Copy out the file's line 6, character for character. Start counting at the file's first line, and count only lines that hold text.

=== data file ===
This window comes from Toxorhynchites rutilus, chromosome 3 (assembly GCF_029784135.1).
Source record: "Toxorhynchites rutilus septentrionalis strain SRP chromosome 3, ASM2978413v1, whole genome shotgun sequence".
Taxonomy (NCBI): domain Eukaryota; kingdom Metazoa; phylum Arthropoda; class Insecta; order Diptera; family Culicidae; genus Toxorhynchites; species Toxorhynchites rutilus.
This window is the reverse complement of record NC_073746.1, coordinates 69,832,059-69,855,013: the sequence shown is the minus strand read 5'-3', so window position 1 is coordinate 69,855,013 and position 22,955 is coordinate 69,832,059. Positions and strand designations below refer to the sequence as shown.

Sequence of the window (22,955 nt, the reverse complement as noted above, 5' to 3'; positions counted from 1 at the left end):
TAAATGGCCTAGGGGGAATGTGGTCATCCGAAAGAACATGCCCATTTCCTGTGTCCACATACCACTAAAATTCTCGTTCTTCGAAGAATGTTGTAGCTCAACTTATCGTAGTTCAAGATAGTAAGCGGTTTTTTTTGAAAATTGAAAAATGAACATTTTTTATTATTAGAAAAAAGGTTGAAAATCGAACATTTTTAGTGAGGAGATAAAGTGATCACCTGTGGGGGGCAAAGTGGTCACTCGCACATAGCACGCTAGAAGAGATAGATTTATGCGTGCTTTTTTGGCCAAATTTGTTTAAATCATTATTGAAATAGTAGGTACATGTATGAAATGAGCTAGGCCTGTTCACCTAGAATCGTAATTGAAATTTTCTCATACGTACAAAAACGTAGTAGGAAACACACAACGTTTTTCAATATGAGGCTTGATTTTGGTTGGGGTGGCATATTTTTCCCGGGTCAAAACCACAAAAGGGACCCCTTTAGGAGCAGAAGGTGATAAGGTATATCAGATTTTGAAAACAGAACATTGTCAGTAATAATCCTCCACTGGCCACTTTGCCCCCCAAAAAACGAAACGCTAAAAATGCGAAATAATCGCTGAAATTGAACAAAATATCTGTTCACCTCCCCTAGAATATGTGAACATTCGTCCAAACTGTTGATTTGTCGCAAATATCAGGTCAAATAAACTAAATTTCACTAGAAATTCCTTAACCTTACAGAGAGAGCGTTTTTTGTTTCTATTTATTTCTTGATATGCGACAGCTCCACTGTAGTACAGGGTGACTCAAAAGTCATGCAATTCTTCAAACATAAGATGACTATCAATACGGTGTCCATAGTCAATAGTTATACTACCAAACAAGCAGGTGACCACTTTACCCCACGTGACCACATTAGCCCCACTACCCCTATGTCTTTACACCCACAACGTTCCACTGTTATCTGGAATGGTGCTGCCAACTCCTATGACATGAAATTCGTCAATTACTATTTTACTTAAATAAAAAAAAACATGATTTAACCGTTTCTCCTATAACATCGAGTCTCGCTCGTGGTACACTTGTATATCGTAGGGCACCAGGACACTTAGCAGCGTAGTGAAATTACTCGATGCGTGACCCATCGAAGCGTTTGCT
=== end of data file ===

TAAATGGCCTAGGGGGAATGTGGTCATCCGAAAGAACATGCCCATTTCCTGTGTCCACATACCACTAAAATTCTCGTTCTTCGAAGAATGTTGTAGCTCAACTTATCGTAGTTCAAGATAGTAAGCGGTTTTTTTTGAAAATTGAAAAATGAACATTTTTTATTATTAGAAAAAAGGTTGAAAATCGAACATTTTTAGTGAGGAGATAAAGTGATCACCTGTGGGGGGCAAAGTGGTCACTCGCACATAGCACGCTAGAAGAGATAGATTTATGCGTGCTTTTTTGGCCAAATTTGTTTAAATCATTATTGAAATAGTAGGTACATGTATGAAATGAGCTAGGCCTGTTCACCTAGAATCGTAATTGAAATTTTCTCATACGTACAAAAACGTAGTAGGAAACACACAACGTTTTTCAATATGAGGCTTGATTTTGGTTGGGGTGGCATATTTTTCCCGGGTCAAAACCACAAAAGGGACCCCTTTAGGAGCAGAAGGTGATAAGGTATATCAGATTTTGAAAACAGAACATTGTCAGTAATAATCCTCCACTGGCCACTTTGCCCCCCAAAAAACGAAACGCTAAAAATGCGAAATAATCGCTGAAATTGAACAAAATATCTGTTCACCTCCCCTAGAATATGTGAACATTCGTCCAAACTGTTGATTTGTCGCAAATATCAGGTCAAATAAACTAAATTTCACTAGAAATTCCTTAACCTTACAGAGAGAGCGTTTTTTGTTTCTATTTATTTCTTGATATGCGACAGCTCCACTGTAGTACAGGGTGACTCAAAAGTCATGCAATTCTTCAAACATAAGATGACTATCAATACGGTGTCCATAGTCAATAGTTATACTACCAAACAAGCAGGTGACCACTTTACCCCACGTGACCACATTAGCCCCACTACCCCTATGTCTTTACACCCACAACGTTCCACTGTTATCTGGAATGGTGCTGCCAACTCCTATGACATGAAATTCGTCAATTACTATTTTACTTAAATAAAAAAAAACATGATTTAACCGTTTCTCCTATAACATCGAGTCTCGCTCGTGGTACACTTGTATATCGTAGGGCACCAGGACACTTAGCAGCGTAGTGAAATTACTCGATGCGTGACCCATCGAAGCGTTTGCT